Democrats on the Attack

This is a partial transcript of The Big Story With John Gibson, June 19, 2003, that has been edited for clarity. Click here to order the complete transcript.

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JOHN GIBSON, HOST: It's attack of the Democrats. Presidential candidates are plotting strategy for campaign 2004 and it looks like it's going to get rough. Candidate John Kerry has come out with a blistering attack on President Bush, questioning the war in Iraq, saying [the president] misled every one of us, saying [he] will not let him off the hook throughout this campaign with respect to America's credibility, because if [the president] lied, he lied to [him] personally. Today, Kerry criticized the state of the president's economy.


SEN. JOHN KERRY (D-MA), PRESIDENTIAL CANDIDATE: 2.5 million jobs lost in the last two years, unemployment rate climbing. We turned a surplus of $5.6 trillion into a deficit of almost $2 trillion as far as the eye can see.


GIBSON: And today Republicans are cracking back on the Dems for creating a cartoon that pretty much calls the president a madman over his court nominees.

With more on all this, Democratic National Chairman Terry McAuliffe joins us now from St. Paul, Minn/ and, Terry, that's today's big question: Is Bush-bashing the way to win the presidency?

TERRY MCAULIFFE, CHAIRMAN, DEMOCRATIC NATIONAL COMMITTEE: It's not really Bush-bashing. All we're dealing with are the facts. It has been George Bush who has been a disaster for this country economically. We're just laying the facts out. They think it's Bush-bashing. Unfortunately, the facts are close to three million people, John, have lost their job in this country. The stock market has been in the tank. A lot of money has been lost in 401-ks for the American public. And we've had enough.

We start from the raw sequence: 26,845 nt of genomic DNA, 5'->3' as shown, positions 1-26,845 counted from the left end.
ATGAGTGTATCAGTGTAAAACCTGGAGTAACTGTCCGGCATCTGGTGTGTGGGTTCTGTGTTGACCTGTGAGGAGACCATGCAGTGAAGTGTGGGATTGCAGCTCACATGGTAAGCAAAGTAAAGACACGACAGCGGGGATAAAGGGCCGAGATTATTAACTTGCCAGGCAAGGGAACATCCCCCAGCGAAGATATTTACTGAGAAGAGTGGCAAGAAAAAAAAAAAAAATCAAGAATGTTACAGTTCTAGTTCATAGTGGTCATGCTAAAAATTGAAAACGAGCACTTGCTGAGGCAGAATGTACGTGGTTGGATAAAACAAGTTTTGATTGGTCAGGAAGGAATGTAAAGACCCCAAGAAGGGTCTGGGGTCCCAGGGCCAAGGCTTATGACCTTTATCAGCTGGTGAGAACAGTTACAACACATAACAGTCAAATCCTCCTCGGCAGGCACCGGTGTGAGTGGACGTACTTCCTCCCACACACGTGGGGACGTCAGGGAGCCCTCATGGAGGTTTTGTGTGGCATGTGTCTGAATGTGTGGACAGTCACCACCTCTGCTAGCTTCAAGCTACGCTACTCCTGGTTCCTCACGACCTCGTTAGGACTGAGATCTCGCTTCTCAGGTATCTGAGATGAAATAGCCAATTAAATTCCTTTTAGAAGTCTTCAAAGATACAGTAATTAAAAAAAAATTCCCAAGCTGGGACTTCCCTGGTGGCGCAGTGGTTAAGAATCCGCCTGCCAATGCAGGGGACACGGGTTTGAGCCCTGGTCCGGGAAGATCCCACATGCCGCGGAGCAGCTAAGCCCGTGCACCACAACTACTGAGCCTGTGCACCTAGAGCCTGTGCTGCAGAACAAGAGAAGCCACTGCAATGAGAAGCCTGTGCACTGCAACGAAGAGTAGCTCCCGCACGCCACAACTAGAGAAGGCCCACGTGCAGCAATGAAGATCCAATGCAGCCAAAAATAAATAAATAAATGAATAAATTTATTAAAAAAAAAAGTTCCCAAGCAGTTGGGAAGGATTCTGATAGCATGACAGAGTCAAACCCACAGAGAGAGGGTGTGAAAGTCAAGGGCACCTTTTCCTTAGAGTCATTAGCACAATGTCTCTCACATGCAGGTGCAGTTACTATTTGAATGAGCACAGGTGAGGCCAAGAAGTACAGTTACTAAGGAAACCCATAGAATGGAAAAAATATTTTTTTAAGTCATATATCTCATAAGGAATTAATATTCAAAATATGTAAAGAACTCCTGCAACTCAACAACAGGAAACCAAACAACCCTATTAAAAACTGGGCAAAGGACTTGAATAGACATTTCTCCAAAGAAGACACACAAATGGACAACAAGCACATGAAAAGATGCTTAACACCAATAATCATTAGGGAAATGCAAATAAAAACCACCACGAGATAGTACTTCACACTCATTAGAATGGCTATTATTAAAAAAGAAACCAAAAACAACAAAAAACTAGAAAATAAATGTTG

GIBSON: Terry, come on, today I saw John Kerry giving a speech and he hit the president over the same thing, the surplus-to-deficit. He never once mentioned 9/11, the war on Afghanistan, the war on terror, the homeland security, replacing every single airport security person, bailing out the airlines, the war in Iraq, the reconstruction. It's a rather large fact that's missing. And when you talk about the jobs, don't you ascribe that to the bubble that burst?

MCAULIFFE: I would not ascribe 22 million new jobs created between 1992 and 2000, when Bill Clinton and Al Gore were in the stewardship over our economy. A lot of people were very excited, you saw more people move out of poverty… You also saw more millionaires and billionaires created. Everybody benefited, John. And that's what this election is all about. I'm glad John Kerry is out there doing it. I'm glad there are other eight candidates. That's what this election is all about, as much as George Bush wants to do photo ops and so forth. It's going to come down to those issues…

GIBSON: But you're not saying you want to reconstruct a bubble that will pop and leave everybody in the same position. We're talk about a solid economy. When you look back — and not casting any aspersions — when you look back at the end of the Clinton years, we now recognize that as a kind of phony Internet bubble that was going on in this country.